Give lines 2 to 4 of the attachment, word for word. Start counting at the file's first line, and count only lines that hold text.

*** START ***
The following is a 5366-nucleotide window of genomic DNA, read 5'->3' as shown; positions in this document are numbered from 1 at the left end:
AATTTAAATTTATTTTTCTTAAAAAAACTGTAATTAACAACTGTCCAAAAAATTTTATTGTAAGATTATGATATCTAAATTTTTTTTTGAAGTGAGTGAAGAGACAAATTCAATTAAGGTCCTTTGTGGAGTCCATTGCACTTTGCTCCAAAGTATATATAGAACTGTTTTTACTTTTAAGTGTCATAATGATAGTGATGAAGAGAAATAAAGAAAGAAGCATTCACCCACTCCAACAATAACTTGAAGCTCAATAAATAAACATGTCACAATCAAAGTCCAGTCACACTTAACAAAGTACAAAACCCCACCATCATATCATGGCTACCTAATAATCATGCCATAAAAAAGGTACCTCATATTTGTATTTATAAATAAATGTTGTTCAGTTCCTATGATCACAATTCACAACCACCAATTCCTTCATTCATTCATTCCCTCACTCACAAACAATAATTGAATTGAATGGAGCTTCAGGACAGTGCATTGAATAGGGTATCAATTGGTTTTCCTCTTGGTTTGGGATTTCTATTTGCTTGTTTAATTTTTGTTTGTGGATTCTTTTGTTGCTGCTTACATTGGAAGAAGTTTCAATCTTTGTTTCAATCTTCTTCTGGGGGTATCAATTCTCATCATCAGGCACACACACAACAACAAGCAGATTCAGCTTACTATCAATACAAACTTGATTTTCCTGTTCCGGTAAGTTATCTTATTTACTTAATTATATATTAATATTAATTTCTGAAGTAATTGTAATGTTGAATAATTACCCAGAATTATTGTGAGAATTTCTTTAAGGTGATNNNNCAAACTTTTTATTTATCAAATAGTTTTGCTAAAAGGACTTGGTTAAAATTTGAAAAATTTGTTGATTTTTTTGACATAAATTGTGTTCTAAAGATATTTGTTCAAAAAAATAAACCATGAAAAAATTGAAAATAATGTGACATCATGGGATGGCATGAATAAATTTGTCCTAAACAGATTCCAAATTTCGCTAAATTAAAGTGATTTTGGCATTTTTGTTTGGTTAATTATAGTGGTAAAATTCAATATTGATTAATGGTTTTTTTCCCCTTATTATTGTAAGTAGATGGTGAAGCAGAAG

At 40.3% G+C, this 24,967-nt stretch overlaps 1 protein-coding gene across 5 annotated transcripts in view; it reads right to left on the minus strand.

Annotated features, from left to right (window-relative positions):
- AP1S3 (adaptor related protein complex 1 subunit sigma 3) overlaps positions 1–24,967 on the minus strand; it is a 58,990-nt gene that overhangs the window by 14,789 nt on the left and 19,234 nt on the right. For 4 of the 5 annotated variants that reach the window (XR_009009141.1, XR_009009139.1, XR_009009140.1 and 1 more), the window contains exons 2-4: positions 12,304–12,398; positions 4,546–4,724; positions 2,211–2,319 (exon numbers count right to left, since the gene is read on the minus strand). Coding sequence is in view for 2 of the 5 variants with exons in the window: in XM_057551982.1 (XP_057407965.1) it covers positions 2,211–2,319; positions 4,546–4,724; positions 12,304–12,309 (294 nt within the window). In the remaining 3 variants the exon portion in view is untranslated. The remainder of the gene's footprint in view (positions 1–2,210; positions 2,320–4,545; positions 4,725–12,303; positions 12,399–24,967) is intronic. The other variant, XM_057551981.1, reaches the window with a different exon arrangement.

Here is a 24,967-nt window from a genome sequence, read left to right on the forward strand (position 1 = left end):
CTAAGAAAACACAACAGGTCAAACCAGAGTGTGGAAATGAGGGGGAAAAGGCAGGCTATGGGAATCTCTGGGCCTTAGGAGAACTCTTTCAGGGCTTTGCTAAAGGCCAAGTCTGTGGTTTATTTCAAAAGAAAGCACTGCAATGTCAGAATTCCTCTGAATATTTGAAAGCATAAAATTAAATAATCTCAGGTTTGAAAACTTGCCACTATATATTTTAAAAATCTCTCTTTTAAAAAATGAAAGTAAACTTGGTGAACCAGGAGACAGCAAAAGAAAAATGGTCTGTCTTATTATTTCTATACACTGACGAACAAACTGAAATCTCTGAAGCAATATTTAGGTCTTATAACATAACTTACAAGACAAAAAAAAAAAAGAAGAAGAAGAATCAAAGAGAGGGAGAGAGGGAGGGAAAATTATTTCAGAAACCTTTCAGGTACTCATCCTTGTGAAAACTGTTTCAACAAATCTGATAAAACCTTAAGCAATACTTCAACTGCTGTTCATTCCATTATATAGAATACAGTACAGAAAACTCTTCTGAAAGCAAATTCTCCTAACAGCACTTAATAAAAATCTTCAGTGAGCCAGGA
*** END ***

AATTTAAATTTATTTTTCTTAAAAAAACTGTAATTAACAACTGTCCAAAAAATTTTATTGTAAGATTATGATATCTAAATTTTTTTTTGAAGTGAGTGAAGAGACAAATTCAATTAAGGTCCTTTGTGGAGTCCATTGCACTTTGCTCCAAAGTATATATAGAACTGTTTTTACTTTTAAGTGTCATAATGATAGTGATGAAGAGAAATAAAGAAAGAAGCATTCACCCACTCCAACAATAACTTGAAGCTCAATAAATAAACATGTCACAATCAAAGTCCAGTCACACTTAACAAAGTACAAAACCCCACCATCATATCATGGCTACCTAATAATCATGCCATAAAAAAGGTACCTCATATTTGTATTTATAAATAAATGTTGTTCAGTTCCTATGATCACAATTCACAACCACCAATTCCTTCATTCATTCATTCCCTCACTCACAAACAATAATTGAATTGAATGGAGCTTCAGGACAGTGCATTGAATAGGGTATCAATTGGTTTTCCTCTTGGTTTGGGATTTCTATTTGCTTGTTTAATTTTTGTTTGTGGATTCTTTTGTTGCTGCTTACATTGGAAGAAGTTTCAATCTTTGTTTCAATCTTCTTCTGGGGGTATCAATTCTCATCATCAGGCACACACACAACAACAAGCAGATTCAGCTTACTATCAATACAAACTTGATTTTCCTGTTCCGGTAAGTTATCTTATTTACTTAATTATATATTAATATTAATTTCTGAAGTAATTGTAATGTTGAATAATTACCCAGAATTATTGTGAGAATTTCTTTAAGGTGATNNNNCAAACTTTTTATTTATCAAATAGTTTTGCTAAAAGGACTTGGTTAAAATTTGAAAAATTTGTTGATTTTTTTGACATAAATTGTGTTCTAAAGATATTTGTTCAAAAAAATAAACCATGAAAAAATTGAAAATAATGTGACATCATGGGATGGCATGAATAAATTTGTCCTAAACAGATTCCAAATTTCGCTAAATTAAAGTGATTTTGGCATTTTTGTTTGGTTAATTATAGTGGTAAAATTCAATATTGATTAATGGTTTTTTTCCCCTTATTATTGTAAGTAGATGGTGAAGCAGAAG

At 40.3% G+C, this 24,967-nt stretch overlaps 1 protein-coding gene across 5 annotated transcripts in view; it reads right to left on the minus strand.

Annotated features, from left to right (window-relative positions):